And I was alive in the blizzard of the blossoming pear
Myself I stood in the storm of the bird-cherry tree.
It was all leaflike and starshower, unerring, self-shattering
And it was all aimed at me.
We shall meet again, in Petersburg, as though we had buried the sun there, and then we shall pronounce for the first time the blessed word with no meaning. In the Soviet night, in the velvet dark, in the black velvet Void, the loved eyes of blessed women are still singing, flowers are blooming that will never die.
The capital haunches like a wild cat, a patrol is stationed on the bridge, a single car rushes past in the dark, snarling, hooting like a cuckoo. For this night I need no pass. I’m not afraid of the sentries. I will pray in the Soviet night for the blessed word with no meaning.
A rustling, as in a theater, and a girl suddenly crying out, and the arms of Cypris are weighed down with roses that will never fall. For something to do we warm ourselves at a bonfire, maybe the ages will die away and the loved hands of blessed women will brush the light ashes together.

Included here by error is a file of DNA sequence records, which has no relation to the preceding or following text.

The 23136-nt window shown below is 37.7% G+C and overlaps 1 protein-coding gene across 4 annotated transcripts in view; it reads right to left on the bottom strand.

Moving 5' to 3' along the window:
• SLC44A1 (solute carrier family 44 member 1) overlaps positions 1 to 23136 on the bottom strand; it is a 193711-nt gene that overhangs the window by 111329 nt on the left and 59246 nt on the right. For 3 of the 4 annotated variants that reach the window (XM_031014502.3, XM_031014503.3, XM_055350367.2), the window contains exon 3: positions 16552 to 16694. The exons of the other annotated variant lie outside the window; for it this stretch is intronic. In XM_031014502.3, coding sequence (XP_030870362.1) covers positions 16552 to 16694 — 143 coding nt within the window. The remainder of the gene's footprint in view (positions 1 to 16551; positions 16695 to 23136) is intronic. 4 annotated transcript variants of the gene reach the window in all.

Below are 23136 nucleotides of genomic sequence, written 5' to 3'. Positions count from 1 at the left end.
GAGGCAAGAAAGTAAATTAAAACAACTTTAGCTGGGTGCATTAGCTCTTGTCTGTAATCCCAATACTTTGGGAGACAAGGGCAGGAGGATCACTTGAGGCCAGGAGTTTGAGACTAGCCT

Somewhere audiences of red flowers exist, and the fat sofas of the loges, and a clockwork officer looking down on the world. Never mind if our candles go out in the velvet, in the black Void. The bowed shoulders of the blessed women are still singing. You’ll never notice the night’s sun.
Think of Mandelstam, think of Pasternak, Chaplin, Dovzhenko, Mizoguchi, and you’ll realise what tremendous emotional power is carried by these exalted figures who soar above the earth, in whom the artist appears not just as an explorer of life, but as one who creates great spiritual treasures and that special beauty which is subject only to poetry. Such an artist can discern the lines of the poetic design of being. He is capable of going beyond the limitations of coherent logic, and conveying the deep complexity and truth of the impalpable connections and hidden phenomena of life.